Despite signs of economic slowdown in Japan, Dai Nippon continued to report growth in all sectors in 1991. That year the company joined Fujitsu Ltd., Iwanami Shoten Publishers, Sony Corp., and Toppan Printing Co. in the formation of the Epwing group, a consortium to promote 10 to 20 percent growth in CD-ROM electronic publishing in Japan over the next several years. In one example of the lucrative possibilities afforded by CD-ROM electronic publishing, Dai Nippon launched a project in conjunction with NHK Enterprises Inc. in 1992 to compile a CD-ROM collection of still images of the world's most famous museum paintings for display on high-definition television screens. Called the World Museum Series, the project would contain 63 programs on two CD-ROM disks, and be sold for ¥3 million, with its customer base consisting primarily of Japanese museums and schools.

It was a blow to the company's reputation in late 1992, however, when top executives Norio Mizunoya and Tadashi Takehara were implicated in an illegal scheme involving four other companies, including archrival Toppan Printing Co., to fix bids on central government contracts. While historically lenient on antitrust laws, the Japanese government was now seen to be cracking down in response to complaints from foreign companies--especially American--that Japan's centuries-old insider practices presented unfair impediments to imports. Even with the arrests of numerous top executives and government raids on corporate offices, however, most analysts agreed that government antitrust measures were still largely symbolic and would have little effect on Japan's entrenched business networks. By the mid-1990s, Dai Nippon seemed to have weathered the scandal, and was reporting steady profit and sales increases, in spite of the strained Japanese business climate. Company officials said across-the-board cost-cutting measures and savvy promotional activities had contributed significantly to Dai Nippon's gains.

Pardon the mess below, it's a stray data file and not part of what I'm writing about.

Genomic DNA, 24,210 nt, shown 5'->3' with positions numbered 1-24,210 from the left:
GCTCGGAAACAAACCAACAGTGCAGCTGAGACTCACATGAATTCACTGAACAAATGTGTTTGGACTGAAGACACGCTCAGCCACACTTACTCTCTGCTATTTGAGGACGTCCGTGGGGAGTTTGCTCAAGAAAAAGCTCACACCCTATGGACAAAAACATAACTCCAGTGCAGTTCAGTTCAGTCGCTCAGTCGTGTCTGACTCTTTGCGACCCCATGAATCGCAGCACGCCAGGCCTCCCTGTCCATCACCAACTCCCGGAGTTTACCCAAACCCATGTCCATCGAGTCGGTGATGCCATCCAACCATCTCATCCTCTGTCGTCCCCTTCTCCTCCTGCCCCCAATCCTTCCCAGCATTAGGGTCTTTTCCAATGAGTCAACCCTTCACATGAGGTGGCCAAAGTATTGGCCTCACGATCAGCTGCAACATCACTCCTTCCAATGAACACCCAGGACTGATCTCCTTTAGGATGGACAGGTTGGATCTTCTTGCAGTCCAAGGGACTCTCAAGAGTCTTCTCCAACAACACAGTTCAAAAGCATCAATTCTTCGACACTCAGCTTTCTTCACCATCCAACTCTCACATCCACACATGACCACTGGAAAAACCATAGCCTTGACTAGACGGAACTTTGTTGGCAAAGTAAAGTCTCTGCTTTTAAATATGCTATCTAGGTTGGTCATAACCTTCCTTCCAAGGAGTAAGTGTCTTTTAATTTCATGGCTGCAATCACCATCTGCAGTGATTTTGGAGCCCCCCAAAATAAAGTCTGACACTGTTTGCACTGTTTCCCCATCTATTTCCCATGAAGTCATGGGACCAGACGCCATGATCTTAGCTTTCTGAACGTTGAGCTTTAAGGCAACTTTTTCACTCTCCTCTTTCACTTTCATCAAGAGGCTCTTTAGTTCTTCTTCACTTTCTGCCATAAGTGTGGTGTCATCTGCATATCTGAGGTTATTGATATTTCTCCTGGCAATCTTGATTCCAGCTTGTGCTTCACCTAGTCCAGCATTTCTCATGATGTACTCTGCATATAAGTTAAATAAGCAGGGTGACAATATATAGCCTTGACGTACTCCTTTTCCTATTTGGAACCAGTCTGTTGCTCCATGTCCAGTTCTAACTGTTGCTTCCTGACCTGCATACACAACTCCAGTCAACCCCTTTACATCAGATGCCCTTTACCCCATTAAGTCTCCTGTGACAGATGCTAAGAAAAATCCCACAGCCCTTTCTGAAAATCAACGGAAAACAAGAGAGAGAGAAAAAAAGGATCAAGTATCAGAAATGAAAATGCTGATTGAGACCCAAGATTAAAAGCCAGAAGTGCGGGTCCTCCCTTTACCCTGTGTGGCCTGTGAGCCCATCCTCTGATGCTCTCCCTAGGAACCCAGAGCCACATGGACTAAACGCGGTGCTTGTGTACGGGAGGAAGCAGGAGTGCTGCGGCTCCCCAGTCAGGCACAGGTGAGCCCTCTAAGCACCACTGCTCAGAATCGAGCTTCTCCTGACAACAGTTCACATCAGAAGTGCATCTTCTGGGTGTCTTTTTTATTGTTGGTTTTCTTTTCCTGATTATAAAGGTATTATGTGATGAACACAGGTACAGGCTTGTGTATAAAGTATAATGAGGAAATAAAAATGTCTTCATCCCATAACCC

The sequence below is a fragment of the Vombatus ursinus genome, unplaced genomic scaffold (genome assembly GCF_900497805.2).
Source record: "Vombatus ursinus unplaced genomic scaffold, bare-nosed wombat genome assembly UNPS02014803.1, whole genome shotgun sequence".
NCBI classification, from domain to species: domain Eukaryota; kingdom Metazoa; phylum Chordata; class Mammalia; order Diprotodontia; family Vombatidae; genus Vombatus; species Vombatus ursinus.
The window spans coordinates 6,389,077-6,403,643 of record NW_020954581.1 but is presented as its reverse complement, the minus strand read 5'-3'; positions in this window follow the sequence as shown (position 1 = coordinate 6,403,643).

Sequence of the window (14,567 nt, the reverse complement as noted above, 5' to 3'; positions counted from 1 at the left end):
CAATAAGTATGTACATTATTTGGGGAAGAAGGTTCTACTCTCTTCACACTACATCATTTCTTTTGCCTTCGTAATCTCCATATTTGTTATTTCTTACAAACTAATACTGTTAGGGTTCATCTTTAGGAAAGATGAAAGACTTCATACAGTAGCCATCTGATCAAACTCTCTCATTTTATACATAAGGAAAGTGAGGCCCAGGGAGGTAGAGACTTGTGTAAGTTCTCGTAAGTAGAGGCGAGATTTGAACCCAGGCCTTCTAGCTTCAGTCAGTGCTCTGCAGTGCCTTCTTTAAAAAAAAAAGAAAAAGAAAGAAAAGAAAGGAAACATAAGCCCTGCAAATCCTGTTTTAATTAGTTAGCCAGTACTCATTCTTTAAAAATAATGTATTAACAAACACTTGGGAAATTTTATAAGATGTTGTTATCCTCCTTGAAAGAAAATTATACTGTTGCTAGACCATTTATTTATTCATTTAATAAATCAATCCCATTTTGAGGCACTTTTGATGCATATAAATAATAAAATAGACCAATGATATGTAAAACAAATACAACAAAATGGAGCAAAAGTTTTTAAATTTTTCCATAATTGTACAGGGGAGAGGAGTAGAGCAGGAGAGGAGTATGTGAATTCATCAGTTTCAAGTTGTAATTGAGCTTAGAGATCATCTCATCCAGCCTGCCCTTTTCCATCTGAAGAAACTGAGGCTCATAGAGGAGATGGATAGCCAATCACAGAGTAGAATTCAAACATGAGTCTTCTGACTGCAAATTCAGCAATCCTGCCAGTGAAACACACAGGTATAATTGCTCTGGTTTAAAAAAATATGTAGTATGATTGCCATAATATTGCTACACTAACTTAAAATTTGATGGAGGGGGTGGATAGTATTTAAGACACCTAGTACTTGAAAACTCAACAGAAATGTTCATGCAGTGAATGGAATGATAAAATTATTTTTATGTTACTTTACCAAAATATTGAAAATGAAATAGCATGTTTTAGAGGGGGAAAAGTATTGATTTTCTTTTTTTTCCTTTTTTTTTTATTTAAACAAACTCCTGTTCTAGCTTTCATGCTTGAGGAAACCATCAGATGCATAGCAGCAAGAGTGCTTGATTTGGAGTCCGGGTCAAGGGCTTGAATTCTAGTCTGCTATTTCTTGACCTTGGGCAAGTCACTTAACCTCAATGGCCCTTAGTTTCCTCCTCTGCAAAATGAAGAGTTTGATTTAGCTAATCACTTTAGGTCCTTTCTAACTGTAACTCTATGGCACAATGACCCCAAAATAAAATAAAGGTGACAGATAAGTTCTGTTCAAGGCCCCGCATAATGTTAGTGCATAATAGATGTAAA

In 1997, Fortune magazine rated Dai Nippon the top Japanese company, ahead of Toyota and Sony. The company remained strongly committed to diversification through its electronics division and established itself as a frontrunner in key emerging markets, especially that for smartcards, also known as integrated-circuit, or IC, cards. Analysts believed that in the first decade of the 21st century the smartcard would become the standard, replacing magnetic strip cards altogether. Dai Nippon was part of MAOSCO, a multi-corporation consortium that announced the development in 1997 of an operating system called "Multos," that would provide smartcard user access not just to financial information and services but to personal identification, travel, media, and telecommunications applications. In an interview with the London Financial Times on May 16, 1997, Michael Keegan, the CEO of Mondex International, the top member of the consortium, predicted, "This will do for smart cards what Windows has done for the personal computer." Two years later, the revolution seemed to be in effect: according to projections, some one million cards based on the Multos platform would be issued worldwide by the end of fiscal 1999. Moreover, Dai Nippon's success in the smartcard arena received a giant boost in September 2000 when it forged an agreement with the Japanese division of Microsoft whereby Dai Nippon's smartcards would be applicable to Microsoft's Windows operating system and backed by Microsoft's technical support. Dai Nippon and Microsoft planned to target a range of customers, including public facilities such as schools, as well as business corporations.